Energy from Nuclear Reactions

Carbon-based fuels always react chemically with oxygen to produce carbon dioxide and energy.  In a chemical reaction, all of the atoms present before the reaction are present after the reaction.  In such a reaction, the arrangement of the atoms and electrons in the carbon-based fuel and oxygen is less stable than the arrangement of the atoms and electrons in the carbon dioxide (and maybe water).   Energy is always produced when there is a change from an unstable to a stable arrangement.

In general, an unstable arrangement of bodies is more likely to release energy than a stable arrangement.  When the arrangement changes from unstable to stable, energy is released.  (See diagram below.) Thus an unstable arrangement may be said to possess greater potential energy than a stable arrangement.

Some nuclear arrangements of neutrons and protons are more unstable than others, so unstable nuclei may be said to have the greater amount of potential energy than stable nuclei.  When a nuclear arrangement reacts to become more stable, kinetic energy is released. The nucleus of an iron isotope with mass number 56 is more stable than any other element's nucleus. Generally speaking, the farther from 56 an element's mass number is, the more unstable that element's nucleus tends to be.  Nuclear energy is released when an unstable nucleus is rearranged to make a stable nucleus.  In a nuclear reaction the specific atoms present before the reaction are different than those present after the reaction.  Also a nuclear reaction typically produces far more energy than a chemical reaction because the change from unstable to stable involves the much more powerful nuclear forces, rather than the relatively modest electric forces.

When light unstable nuclei with small mass numbers combine to make heavier more stable nucleii closer to mass number 56, energy is released, and we say that nuclear fusion has occurred.  The combining of the isotope Deuterium with the isotope Tritium to make a Helium nucleus and a neutron is one common example of a fusion reaction. The Tokamak/ITER device proposes to use a magnetic containment to heat a plasma of Deuterium and Tritium and produce nuclear energy from this fusion reaction.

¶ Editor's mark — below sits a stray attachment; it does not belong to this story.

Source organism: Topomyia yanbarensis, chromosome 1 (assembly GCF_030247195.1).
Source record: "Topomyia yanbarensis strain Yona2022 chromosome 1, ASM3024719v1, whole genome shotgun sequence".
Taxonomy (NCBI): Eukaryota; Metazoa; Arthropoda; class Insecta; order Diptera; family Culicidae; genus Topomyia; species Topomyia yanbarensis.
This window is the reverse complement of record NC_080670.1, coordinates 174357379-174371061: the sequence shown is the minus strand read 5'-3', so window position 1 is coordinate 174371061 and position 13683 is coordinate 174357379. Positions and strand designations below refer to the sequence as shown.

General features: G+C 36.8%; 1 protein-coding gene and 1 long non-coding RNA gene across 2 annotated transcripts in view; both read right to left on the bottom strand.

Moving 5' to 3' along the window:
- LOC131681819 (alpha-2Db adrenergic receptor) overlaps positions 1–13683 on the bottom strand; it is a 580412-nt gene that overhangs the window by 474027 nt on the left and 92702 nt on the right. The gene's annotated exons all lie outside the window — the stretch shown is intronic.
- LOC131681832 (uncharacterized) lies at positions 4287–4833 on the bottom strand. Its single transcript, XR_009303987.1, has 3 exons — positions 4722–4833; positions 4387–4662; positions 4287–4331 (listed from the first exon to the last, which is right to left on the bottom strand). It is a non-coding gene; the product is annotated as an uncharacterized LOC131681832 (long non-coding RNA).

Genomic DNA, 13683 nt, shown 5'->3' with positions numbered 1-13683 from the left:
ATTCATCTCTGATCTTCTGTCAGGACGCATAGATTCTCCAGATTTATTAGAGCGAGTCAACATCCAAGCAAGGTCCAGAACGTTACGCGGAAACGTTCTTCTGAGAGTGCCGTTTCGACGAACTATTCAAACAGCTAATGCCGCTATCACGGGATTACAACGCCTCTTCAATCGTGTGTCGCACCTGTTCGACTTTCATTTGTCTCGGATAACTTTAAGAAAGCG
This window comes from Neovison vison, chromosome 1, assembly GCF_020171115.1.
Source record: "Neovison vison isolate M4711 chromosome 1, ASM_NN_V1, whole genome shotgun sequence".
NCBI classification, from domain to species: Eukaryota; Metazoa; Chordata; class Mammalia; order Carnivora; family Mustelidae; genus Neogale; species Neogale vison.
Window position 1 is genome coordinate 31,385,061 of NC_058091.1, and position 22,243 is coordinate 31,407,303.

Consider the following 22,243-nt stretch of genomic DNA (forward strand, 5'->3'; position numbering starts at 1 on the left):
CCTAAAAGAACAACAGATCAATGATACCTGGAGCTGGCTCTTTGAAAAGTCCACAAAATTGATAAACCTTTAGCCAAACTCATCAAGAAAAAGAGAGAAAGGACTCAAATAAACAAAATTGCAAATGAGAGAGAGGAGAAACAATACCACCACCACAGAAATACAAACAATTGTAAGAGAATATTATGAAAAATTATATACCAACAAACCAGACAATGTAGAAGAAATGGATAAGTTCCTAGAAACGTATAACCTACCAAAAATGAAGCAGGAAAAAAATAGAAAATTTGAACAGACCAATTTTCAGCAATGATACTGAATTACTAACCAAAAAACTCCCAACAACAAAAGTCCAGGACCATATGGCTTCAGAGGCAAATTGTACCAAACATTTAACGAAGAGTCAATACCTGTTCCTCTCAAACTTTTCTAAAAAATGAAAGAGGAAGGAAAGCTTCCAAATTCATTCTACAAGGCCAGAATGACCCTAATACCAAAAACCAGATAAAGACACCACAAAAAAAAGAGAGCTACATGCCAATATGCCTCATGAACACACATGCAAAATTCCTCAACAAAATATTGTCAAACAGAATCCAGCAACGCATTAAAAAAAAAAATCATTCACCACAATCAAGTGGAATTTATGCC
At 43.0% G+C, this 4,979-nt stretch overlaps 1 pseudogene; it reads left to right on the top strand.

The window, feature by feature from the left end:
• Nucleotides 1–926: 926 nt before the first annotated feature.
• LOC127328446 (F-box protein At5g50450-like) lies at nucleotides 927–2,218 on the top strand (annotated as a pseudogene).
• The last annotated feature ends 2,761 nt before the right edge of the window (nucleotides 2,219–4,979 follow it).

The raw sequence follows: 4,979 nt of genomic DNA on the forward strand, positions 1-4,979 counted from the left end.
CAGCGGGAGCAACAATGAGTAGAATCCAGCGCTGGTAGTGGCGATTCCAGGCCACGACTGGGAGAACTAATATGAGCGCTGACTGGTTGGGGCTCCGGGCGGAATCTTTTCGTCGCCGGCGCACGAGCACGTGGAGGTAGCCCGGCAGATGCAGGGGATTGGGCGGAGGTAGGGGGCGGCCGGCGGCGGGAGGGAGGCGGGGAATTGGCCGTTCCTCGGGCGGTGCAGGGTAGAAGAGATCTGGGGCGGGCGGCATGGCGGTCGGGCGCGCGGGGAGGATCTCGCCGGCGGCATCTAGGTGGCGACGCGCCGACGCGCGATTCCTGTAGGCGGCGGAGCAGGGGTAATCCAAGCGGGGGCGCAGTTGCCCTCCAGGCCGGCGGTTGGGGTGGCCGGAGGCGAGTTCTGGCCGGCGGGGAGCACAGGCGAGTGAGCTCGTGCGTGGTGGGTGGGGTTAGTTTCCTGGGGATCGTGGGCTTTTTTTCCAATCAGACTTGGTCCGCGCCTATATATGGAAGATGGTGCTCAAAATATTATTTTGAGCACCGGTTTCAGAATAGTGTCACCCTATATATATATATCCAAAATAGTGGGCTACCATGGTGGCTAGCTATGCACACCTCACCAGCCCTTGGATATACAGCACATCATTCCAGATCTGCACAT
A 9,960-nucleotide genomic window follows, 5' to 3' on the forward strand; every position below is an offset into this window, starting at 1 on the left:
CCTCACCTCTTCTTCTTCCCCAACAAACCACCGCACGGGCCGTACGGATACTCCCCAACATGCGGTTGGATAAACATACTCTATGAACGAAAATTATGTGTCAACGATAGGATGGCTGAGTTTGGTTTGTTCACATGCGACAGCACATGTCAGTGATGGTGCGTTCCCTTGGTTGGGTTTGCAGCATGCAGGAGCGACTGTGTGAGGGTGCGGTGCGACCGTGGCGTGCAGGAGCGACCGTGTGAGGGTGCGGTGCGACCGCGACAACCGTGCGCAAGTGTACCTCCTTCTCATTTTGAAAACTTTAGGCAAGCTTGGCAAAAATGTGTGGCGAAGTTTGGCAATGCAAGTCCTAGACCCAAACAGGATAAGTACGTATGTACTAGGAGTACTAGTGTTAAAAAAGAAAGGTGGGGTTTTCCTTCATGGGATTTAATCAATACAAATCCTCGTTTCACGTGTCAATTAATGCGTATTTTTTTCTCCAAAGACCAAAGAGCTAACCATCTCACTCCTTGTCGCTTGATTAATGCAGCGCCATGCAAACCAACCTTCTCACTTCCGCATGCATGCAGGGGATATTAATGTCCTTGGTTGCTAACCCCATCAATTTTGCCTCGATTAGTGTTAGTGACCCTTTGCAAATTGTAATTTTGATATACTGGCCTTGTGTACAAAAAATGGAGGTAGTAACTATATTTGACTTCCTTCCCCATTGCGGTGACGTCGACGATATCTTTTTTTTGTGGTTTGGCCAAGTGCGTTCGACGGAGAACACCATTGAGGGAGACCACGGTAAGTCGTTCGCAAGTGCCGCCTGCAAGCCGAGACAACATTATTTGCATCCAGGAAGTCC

When elements with very large mass numbers such as U-236 split apart to make smaller more stable nuclei closer to 56 in mass number, we say that nuclear fission has occurred.  In this reaction, a neutron combines with a U-235 nucleus to produce an unstable U-236 nucleus. The U-236 fissions to produce 3 neutrons, plus Barium and Krypton nuclei. The multiple neutrons produced are very important in sustaining the chain reactions, which characterize commercial fission reactors. However, nuclear fission is not necessarily restricted to heavy elements.  Energy is released any time a relatively unstable nuclear arrangement changes into a more stable arrangement.  In the reaction below, for example, a proton (hydrogen nucleus) causes a B-11 isotope to fission into three Helium nuclei.

This is the reaction that everyone hopes can be made to happen in the p-B polywell Nuclear Reactor.  (The fact that no neutrons are produced turns out to be the greatest advantage for this reaction.)  Also, it should probably be pointed out that the simplified reaction above is not what really happens.  In fact, it’s more like the following animation: